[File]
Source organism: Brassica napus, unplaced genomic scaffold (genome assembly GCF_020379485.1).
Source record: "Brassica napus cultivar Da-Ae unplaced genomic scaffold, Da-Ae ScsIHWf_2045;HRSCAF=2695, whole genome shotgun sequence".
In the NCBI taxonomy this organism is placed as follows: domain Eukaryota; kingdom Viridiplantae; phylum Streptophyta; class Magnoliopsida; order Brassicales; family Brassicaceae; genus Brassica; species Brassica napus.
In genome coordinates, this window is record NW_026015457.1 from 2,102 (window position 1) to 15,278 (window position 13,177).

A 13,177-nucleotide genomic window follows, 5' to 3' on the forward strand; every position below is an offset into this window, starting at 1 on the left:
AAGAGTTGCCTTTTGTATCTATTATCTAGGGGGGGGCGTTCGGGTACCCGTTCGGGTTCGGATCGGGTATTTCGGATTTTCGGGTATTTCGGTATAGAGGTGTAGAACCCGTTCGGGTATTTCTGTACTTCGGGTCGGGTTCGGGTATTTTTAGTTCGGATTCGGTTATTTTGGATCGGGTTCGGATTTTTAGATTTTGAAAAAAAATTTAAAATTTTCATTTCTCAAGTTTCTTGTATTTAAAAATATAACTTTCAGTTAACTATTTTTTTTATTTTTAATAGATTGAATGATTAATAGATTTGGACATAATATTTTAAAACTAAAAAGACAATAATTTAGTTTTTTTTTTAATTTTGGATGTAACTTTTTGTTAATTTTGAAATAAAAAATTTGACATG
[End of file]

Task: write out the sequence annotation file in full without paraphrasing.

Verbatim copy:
Source organism: Brassica napus, unplaced genomic scaffold (genome assembly GCF_020379485.1).
Source record: "Brassica napus cultivar Da-Ae unplaced genomic scaffold, Da-Ae ScsIHWf_2045;HRSCAF=2695, whole genome shotgun sequence".
In the NCBI taxonomy this organism is placed as follows: domain Eukaryota; kingdom Viridiplantae; phylum Streptophyta; class Magnoliopsida; order Brassicales; family Brassicaceae; genus Brassica; species Brassica napus.
In genome coordinates, this window is record NW_026015457.1 from 2,102 (window position 1) to 15,278 (window position 13,177).

A 13,177-nucleotide genomic window follows, 5' to 3' on the forward strand; every position below is an offset into this window, starting at 1 on the left:
AAGAGTTGCCTTTTGTATCTATTATCTAGGGGGGGGCGTTCGGGTACCCGTTCGGGTTCGGATCGGGTATTTCGGATTTTCGGGTATTTCGGTATAGAGGTGTAGAACCCGTTCGGGTATTTCTGTACTTCGGGTCGGGTTCGGGTATTTTTAGTTCGGATTCGGTTATTTTGGATCGGGTTCGGATTTTTAGATTTTGAAAAAAAATTTAAAATTTTCATTTCTCAAGTTTCTTGTATTTAAAAATATAACTTTCAGTTAACTATTTTTTTTATTTTTAATAGATTGAATGATTAATAGATTTGGACATAATATTTTAAAACTAAAAAGACAATAATTTAGTTTTTTTTTTAATTTTGGATGTAACTTTTTGTTAATTTTGAAATAAAAAATTTGACATG